“Look, take this about Jeffrey. He is the poster boy for rehabilitation,” said the 83-year-old Epstein (no relation to the convicted sex offender who authorities said hanged himself in his jail cell at New York’s Metropolitan Correctional Center a month after his July arrest on new federal charges of sex trafficking with minors). “He went to prison [after pleading guilty to reduced charges in 2008]. He served his term [13 months, nine of them on work-release that allowed him daytime visits to his Palm Beach, Florida, office]. He got out. The U.S. attorney’s office said he stuck completely to the terms of his parole. He registered as a sex offender—which is no fun, but which was something he was supposed to do. And he made $500 million.”
In an exclusive interview with The Daily Beast, Edward Epstein added: “I did hang around with Jeffrey because I was fascinated with him. For one thing, the women around him were some of the most beautiful women I’ve ever seen in my life. These were not underage women. They were women like [former model and Miss Sweden] Eva Andersson and [actress] Morgan Fairchild. None of them were really girlfriends of his, but they hung around him…
Cashmere is one of those fabrics that just makes everything better. It’s soft, durable, and warm. You buy a classic cashmere sweater and you keep that thing until you wear a hole in it (and probably even after that). These five sweaters give you a range of options, from oversized and slouch to fitted and layerable. Give your sweater drawer a cashmere upgrade before it gets too cold.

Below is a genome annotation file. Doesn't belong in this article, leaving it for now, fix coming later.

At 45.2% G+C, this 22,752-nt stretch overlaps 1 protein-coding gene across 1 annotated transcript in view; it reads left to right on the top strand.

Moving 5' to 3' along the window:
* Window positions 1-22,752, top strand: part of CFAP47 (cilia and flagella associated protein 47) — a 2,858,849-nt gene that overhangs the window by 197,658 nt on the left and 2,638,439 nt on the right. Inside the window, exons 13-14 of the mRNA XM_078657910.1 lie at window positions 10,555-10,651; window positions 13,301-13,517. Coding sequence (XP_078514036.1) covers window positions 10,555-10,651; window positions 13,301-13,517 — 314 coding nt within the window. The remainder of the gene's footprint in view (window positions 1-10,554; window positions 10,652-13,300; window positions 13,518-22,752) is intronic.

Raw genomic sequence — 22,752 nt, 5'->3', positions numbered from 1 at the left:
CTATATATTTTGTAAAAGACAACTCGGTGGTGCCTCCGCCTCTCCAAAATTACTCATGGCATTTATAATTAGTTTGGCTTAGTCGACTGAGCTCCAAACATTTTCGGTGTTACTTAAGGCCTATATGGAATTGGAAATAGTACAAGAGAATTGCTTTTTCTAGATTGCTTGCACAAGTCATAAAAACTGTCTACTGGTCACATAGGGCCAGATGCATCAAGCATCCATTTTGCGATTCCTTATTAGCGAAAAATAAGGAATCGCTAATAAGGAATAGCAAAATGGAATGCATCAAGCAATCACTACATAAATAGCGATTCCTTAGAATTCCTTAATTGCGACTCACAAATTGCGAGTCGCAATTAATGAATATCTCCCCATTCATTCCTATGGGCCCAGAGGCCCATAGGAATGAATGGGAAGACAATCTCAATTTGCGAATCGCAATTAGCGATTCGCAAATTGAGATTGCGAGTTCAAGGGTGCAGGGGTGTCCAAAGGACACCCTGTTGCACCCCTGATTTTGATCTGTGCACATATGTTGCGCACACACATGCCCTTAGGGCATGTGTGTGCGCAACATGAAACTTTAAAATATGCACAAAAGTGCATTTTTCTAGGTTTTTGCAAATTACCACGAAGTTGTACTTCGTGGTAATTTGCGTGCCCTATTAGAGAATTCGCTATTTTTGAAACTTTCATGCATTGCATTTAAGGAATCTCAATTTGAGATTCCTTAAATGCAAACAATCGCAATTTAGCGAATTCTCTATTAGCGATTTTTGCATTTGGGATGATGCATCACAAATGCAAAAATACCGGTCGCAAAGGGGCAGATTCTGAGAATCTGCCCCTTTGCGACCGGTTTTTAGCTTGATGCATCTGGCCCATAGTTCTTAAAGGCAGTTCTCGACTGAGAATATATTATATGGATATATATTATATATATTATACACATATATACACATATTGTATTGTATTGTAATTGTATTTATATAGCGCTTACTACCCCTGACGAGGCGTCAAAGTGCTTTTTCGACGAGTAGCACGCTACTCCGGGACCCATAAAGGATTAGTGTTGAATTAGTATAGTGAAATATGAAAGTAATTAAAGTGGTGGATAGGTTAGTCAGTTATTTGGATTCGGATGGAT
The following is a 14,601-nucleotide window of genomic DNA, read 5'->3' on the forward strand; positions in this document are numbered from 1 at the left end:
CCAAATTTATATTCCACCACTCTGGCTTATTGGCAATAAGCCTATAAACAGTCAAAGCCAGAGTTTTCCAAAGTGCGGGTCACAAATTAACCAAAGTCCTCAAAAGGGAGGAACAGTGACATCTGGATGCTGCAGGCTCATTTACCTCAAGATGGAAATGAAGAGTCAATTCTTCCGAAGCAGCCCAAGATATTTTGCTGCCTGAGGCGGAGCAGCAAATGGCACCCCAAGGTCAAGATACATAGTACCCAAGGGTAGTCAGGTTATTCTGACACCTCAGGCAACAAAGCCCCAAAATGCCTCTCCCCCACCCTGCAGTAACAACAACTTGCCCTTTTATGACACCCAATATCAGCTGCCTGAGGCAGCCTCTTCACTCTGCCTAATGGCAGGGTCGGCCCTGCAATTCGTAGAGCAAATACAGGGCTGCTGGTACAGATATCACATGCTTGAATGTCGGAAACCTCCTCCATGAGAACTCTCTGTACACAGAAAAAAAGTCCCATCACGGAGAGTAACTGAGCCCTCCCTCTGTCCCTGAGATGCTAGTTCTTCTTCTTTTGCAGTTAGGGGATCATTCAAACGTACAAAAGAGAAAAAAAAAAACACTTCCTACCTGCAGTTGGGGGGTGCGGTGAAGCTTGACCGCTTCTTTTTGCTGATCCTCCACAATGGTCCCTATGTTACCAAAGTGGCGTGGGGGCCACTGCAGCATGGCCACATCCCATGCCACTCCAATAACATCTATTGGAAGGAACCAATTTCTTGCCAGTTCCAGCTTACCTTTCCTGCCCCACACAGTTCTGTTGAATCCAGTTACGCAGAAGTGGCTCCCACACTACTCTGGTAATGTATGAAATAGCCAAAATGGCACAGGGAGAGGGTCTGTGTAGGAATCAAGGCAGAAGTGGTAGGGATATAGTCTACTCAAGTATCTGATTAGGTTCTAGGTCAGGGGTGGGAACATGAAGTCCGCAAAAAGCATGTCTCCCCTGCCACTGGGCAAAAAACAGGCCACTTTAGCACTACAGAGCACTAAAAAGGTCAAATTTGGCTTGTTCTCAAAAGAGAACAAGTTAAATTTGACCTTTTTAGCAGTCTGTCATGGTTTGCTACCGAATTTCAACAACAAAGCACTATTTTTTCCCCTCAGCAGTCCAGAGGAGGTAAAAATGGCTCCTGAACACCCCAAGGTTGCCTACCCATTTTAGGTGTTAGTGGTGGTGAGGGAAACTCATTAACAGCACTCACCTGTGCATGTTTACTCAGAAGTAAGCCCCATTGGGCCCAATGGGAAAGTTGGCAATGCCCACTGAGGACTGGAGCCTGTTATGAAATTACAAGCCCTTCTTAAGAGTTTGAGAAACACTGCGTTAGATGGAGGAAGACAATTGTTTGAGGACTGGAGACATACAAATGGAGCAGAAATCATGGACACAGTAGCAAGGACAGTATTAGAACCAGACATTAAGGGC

The Cashmere Crew, $100 at Everlane: It’s classic, it’s soft, and it’s lightweight. Made from Grade-A cashmere, this is the sweater you’ll want to wear all winter. It’s thick enough to feel substantial but won’t feel overly bulky under a jacket, so you’re set no matter the weather forecast.
Vince Step Hem Cashmere Sweater, $207 at Nordstrom: This highly-rated option comes in a couple of colors and is the perfect oversized shape. The ribbed cuffs let you scrunch your sleeves up in a casual-cool way. Leave it untucked to show off the step hem.
The report obtained by The Daily Beast comes as Finnegan Elder, 19, and Gabriel Natale, 18, both of San Francisco, sit in Rome jail cells while investigators continue to unravel the events that led to Rega’s violent death.
Elder allegedly confessed to stabbing Rega with a 7-inch military grade knife he had carried with him from the United States, according to police. Elder’s lawyers say he acted in self defense and that the police did not properly identify themselves.
As former Rep. Beto O’Rourke’s (D-TX) impassioned debate declaration of, “hell, yes, we’re going to take your AR-15, your AK-47” was going viral on Thursday night, not all Democrats were punching the sky in solidarity.
Because while the audience in Houston clearly heard a battle cry, other Democrats heard at best a made-for-the-GOP attack ad and at worst a sentiment that threatens to undo the progress leaders have made towards reducing gun violence in the country.
“Don’t write the Republican ads for us,” Matt Bennett, co-founder of the center-left think tank Third Way, told The Daily Beast. “This is a real vulnerability.”
Just weeks after a prominent lobbying firm officially acknowledged its role in a foreign-influence campaign spearheaded by Donald Trump’s now-imprisoned campaign chairman, the firm pitched European aerospace giant Airbus on a plan to get the company out from under its own withering corruption scandal.